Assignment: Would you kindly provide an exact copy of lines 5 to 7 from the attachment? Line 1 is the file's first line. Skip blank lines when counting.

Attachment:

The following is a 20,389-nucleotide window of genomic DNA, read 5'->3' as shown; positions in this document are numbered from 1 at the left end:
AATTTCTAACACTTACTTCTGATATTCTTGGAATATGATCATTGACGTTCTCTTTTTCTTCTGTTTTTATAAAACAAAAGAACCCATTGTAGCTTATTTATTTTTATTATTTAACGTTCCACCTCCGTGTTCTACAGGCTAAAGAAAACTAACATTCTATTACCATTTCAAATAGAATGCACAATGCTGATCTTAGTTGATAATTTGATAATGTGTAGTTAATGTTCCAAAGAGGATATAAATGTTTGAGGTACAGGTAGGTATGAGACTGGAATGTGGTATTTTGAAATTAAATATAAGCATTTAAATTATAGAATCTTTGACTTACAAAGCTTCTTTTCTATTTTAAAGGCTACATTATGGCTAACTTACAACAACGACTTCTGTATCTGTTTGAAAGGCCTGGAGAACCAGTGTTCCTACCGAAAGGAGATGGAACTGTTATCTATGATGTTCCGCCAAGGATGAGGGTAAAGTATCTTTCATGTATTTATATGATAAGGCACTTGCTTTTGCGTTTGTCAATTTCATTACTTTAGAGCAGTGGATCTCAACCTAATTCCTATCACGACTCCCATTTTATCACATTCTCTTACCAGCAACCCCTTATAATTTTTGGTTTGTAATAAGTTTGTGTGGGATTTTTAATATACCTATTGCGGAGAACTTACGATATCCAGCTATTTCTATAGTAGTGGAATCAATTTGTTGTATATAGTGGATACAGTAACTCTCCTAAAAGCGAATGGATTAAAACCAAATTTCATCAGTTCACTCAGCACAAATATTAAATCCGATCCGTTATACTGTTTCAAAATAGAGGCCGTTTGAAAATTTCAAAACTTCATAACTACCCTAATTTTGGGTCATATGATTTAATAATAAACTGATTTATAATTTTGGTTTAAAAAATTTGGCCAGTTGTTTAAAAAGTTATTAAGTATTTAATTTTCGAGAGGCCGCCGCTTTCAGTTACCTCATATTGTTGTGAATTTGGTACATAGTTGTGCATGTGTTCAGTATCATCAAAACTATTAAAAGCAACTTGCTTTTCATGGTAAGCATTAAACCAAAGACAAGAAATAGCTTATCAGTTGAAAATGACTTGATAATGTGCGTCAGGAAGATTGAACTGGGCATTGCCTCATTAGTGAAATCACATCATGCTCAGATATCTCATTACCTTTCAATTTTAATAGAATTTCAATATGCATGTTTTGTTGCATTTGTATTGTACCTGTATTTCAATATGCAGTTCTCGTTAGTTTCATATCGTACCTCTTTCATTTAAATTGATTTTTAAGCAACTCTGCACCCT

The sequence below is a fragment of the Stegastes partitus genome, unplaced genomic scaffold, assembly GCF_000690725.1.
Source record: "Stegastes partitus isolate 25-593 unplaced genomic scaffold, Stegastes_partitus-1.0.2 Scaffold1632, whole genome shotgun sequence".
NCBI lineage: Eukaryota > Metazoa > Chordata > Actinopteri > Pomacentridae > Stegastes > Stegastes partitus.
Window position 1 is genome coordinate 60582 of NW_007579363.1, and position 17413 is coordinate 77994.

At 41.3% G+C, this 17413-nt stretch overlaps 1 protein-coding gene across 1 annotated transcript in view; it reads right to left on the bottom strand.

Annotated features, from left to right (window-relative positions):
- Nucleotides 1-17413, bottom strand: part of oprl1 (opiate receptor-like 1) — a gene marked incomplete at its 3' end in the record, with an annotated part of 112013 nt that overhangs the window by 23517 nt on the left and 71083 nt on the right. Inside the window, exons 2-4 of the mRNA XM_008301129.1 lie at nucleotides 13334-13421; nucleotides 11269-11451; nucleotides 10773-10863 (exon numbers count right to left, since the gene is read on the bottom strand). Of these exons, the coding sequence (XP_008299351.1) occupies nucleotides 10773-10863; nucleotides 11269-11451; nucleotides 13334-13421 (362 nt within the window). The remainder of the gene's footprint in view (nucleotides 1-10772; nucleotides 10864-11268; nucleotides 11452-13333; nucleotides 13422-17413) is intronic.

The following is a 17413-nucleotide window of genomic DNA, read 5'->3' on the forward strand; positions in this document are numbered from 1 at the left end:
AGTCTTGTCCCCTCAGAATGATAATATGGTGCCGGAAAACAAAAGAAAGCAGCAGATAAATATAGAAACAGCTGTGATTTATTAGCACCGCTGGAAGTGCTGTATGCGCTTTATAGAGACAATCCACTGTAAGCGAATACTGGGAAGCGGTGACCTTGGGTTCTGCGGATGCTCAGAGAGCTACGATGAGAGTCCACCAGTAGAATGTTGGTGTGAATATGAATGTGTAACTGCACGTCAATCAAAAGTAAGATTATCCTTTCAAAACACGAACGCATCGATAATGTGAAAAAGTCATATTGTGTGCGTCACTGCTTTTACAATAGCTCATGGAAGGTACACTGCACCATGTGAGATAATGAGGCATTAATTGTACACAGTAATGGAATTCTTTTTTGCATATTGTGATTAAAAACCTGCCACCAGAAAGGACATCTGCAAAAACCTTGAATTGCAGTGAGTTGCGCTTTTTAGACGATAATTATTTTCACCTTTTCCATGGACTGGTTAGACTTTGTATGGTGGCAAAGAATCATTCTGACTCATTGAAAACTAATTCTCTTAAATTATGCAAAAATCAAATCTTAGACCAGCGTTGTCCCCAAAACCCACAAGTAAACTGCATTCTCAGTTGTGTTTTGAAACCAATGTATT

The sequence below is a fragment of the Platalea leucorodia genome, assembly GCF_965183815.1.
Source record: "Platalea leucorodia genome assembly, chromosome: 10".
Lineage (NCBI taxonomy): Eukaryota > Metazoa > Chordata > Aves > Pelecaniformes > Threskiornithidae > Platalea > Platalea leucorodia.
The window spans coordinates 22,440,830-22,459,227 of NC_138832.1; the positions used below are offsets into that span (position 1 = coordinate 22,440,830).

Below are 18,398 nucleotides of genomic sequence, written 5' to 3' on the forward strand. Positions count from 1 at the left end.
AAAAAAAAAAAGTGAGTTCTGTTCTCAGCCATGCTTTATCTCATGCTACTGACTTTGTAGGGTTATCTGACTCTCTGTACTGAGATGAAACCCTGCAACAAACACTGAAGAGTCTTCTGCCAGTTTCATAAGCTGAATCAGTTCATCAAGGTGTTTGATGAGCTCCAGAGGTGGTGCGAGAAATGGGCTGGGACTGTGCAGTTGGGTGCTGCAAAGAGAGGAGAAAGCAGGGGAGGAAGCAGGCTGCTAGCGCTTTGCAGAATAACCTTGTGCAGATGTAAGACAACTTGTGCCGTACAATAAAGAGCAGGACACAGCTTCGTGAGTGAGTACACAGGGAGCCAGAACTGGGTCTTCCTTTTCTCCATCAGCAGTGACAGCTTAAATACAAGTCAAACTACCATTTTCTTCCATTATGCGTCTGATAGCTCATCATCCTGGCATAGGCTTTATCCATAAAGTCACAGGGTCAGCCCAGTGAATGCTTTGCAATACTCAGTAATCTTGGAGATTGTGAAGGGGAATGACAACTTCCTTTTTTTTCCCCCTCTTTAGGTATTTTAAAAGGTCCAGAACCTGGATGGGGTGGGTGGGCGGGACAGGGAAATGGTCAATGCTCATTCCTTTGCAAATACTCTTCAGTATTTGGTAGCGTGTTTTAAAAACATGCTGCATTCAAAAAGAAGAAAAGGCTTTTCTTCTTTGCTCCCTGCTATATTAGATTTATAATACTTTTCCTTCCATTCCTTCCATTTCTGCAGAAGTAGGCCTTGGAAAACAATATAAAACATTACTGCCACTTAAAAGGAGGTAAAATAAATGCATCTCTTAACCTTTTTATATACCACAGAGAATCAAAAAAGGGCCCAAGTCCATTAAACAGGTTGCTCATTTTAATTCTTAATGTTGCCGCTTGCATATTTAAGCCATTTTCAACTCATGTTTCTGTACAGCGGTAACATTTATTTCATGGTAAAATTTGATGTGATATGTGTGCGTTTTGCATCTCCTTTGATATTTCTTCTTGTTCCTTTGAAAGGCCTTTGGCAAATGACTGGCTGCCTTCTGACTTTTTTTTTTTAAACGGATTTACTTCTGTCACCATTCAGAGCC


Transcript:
NCBI lineage: Eukaryota > Metazoa > Chordata > Actinopteri > Pomacentridae > Stegastes > Stegastes partitus.
Window position 1 is genome coordinate 60582 of NW_007579363.1, and position 17413 is coordinate 77994.

At 41.3% G+C, this 17413-nt stretch overlaps 1 protein-coding gene across 1 annotated transcript in view; it reads right to left on the bottom strand.